Scott ready for Open defence
No champion has studied the names on the Stonehaven Cup quite like Adam Scott did when he was handed the gleaming Australian Open trophy by Greg Norman last year.
Scott appeared mesmerised as his eyes ran down the list of former Australian Open winners.
Scott ready for Open defence
The popular Queenslander’s name now appears on the symbol of Australian golf supremacy alongside the likes of Norman, Peter Thomson, Jack Nicklaus, Arnold Palmer and Gary Player.
Scott actually led by seven shots at one stage on the final day before posting a 72 on a windswept New South Wales course to win by an impressive five shots, finishing at 15-under-par.
That was Scott’s first pro victory on home soil and his first since capturing the Byron Nelson Classic in May last year.
But it had not been all plain sailing for the softly-spoken Scott.
He entered last year’s Australian Open having attracted enormous criticism since slipping from fourth to 54th in the world.
Also his then relationship with former World No. 1 tennis ace, Ana Ivanovic was very much under the microscope.
But Scott silenced those critics with a run of events leading up to the tournament with results that included a third in Singapore, sixth in the Australian Masters, seventh in the European Tour-ending Dubai World Championship before his victory in Sydney.
Now Scott heads into the defence of his Australian Open title having captured a third Barclays Singapore Open title in five years that moved him back to 20th in the world rankings.
“It’s the goal of any Australian golfer to win the Australian Open, and as a kid growing up it was a dream just to play in the Australian Open let alone one day to be handed the trophy,” he said.
“I had tried for so many years as a junior to try and qualify and it certainly has a pretty special meaning to me now being Australian to have now won my own national Open.
“I had tried to make myself available over the past few years to play in the tournament and to win, and to see how excited everyone was, and to know how proud I was, is something that will always stay with me.
“I remember just admiring the names of the trophy because to me it felt like I had won a major championship as there is some very illustrious names engraved on the trophy.”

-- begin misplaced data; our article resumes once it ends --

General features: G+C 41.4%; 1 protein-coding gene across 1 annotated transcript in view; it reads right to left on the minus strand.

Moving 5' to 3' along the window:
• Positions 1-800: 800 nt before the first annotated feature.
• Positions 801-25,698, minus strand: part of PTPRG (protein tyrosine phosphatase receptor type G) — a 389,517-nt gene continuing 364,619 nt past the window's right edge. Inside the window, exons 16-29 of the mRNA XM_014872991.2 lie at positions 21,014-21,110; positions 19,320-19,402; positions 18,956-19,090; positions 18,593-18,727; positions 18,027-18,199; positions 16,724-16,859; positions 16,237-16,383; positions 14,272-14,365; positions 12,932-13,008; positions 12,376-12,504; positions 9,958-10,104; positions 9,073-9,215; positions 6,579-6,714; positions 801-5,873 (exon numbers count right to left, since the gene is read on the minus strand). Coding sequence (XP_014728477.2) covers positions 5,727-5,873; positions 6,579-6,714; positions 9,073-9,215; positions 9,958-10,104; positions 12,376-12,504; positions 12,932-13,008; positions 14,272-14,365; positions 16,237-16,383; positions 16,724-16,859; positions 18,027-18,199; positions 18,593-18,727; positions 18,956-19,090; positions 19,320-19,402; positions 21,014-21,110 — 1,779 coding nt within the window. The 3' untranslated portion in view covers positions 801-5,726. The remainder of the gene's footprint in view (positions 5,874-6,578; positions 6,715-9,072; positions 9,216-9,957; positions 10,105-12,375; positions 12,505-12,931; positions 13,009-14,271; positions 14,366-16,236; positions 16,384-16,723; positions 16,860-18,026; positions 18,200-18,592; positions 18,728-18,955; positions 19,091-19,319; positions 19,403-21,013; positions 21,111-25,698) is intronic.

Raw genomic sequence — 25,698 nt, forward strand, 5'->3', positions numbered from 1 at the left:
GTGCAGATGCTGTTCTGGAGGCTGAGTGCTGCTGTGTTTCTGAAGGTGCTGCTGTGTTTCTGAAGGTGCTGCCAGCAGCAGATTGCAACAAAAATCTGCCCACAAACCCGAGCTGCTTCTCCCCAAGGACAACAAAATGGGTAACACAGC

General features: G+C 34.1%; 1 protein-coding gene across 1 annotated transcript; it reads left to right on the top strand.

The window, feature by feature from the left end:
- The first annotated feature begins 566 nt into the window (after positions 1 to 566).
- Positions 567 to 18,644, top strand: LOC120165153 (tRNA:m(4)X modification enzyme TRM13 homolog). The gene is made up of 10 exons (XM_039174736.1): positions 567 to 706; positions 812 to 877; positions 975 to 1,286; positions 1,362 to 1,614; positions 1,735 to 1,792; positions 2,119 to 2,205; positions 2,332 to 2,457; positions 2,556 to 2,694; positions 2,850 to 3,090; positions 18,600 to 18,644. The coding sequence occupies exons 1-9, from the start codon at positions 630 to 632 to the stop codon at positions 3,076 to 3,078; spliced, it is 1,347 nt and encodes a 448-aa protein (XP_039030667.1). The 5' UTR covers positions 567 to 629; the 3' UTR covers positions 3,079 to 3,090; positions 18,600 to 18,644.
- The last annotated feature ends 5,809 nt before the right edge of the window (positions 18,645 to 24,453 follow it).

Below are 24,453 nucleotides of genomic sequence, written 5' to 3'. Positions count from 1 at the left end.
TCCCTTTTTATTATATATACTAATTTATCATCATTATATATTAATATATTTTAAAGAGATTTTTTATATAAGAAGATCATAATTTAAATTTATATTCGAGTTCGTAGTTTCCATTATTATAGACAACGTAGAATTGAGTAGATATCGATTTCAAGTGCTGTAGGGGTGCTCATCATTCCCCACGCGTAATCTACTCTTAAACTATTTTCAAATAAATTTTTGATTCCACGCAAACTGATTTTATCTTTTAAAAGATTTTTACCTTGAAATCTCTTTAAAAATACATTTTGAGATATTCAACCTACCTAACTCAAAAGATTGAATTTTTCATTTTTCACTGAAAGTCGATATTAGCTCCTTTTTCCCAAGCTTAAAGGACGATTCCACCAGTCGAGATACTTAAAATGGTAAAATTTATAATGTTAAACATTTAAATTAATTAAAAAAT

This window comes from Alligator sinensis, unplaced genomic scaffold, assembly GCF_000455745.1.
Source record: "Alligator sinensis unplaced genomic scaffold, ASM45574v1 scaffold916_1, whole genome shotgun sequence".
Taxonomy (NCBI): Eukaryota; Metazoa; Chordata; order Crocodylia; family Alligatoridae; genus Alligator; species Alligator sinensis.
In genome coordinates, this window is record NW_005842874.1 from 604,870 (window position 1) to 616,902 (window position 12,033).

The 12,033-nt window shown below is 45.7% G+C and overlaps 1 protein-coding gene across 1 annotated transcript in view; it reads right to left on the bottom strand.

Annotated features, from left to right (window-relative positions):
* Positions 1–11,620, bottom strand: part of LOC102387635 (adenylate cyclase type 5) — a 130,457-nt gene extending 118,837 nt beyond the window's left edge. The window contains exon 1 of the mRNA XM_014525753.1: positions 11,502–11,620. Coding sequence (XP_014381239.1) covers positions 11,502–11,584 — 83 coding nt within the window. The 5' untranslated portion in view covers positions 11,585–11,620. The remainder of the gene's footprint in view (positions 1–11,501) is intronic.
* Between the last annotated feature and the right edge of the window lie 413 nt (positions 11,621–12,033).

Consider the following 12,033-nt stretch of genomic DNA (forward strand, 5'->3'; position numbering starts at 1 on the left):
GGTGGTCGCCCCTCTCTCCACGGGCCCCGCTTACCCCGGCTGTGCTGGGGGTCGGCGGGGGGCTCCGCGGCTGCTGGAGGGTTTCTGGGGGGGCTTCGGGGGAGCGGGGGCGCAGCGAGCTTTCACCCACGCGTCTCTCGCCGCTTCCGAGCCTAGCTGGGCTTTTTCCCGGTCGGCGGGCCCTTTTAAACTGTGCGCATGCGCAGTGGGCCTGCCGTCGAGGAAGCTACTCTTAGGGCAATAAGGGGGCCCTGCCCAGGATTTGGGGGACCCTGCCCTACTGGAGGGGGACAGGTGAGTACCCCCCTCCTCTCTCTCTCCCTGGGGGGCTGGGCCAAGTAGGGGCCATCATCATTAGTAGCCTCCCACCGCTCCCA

Scott recalls how well he was hitting the ball for all four days of his Australian Open win.
“I just felt in control of my game and when you are hitting the ball well, as I was, it lifts your confidence,” he said.
“New South Wales is a kind of course where you need to manage your game well but I was feeling good following some really good results.
“I had struggled all year but then began hitting the ball really well, so I was pretty upbeat going to New South Wales, and that’s always a nice way to feel wanting to get out there and play.
“After such a frustrating year I could see some light at the end of the tunnel so I recall my attitude was good, and besides, I was on that ‘lucky’ side of the draw that wasn’t severely affected by the weather.
“The last day was certainly trying as it was really blowing hard about the middle of the round, and that made it that much more rewarding to come out in front, so I was very proud of myself to finally seal the deal.”
To be handed the trophy by Norman, his boyhood idol, was also something special for Scott.
“That was the really nice icing on the cake to have Greg present the trophy,” said Scott.
“We’ve developed a really close relationship over the years and he’s always been an incredible supporter of mine.
“Greg had gone out on a big limb earlier to pick me for the Presidents Cup and in some way by winning the Australian Open, it justified that. Being picked for the International Team gave me a kick in the pants I needed to get going again.
“I had been digging a bigger and bigger hole for myself at the time and for Greg to be there at the New South Wales and hand me the trophy, after he had long been a hero of mine, was something very special.
“I’d watched win the Australian Open five times so it was great to be able to share my first Australian Open win with him.”
Scott now heads to the Lakes Golf Club also with fond memories of Norman having shot an eye-catching 63 on day two of the Greg Norman hosted Holden International.
“Aaron [Baddeley] and I played a practice round with Greg and then to come out and shoot a 63 in the tournament was something else,” said Scott.
“That was my first experience of The Lakes but then I hear it’s changed a lot since then.”
“It’s going to be interesting to see how the course is and I am really looking forward to it, as I always find the Australian Open an enjoyable week.
“And now that I have got that monkey off my back of not having won in Australia, it’s going to some much nicer to have the challenge of being the defending champion.
“I’ve really enjoyed my 12 months as the Australian Open champion and I would like to be the Australian Open champion for many more years to come.”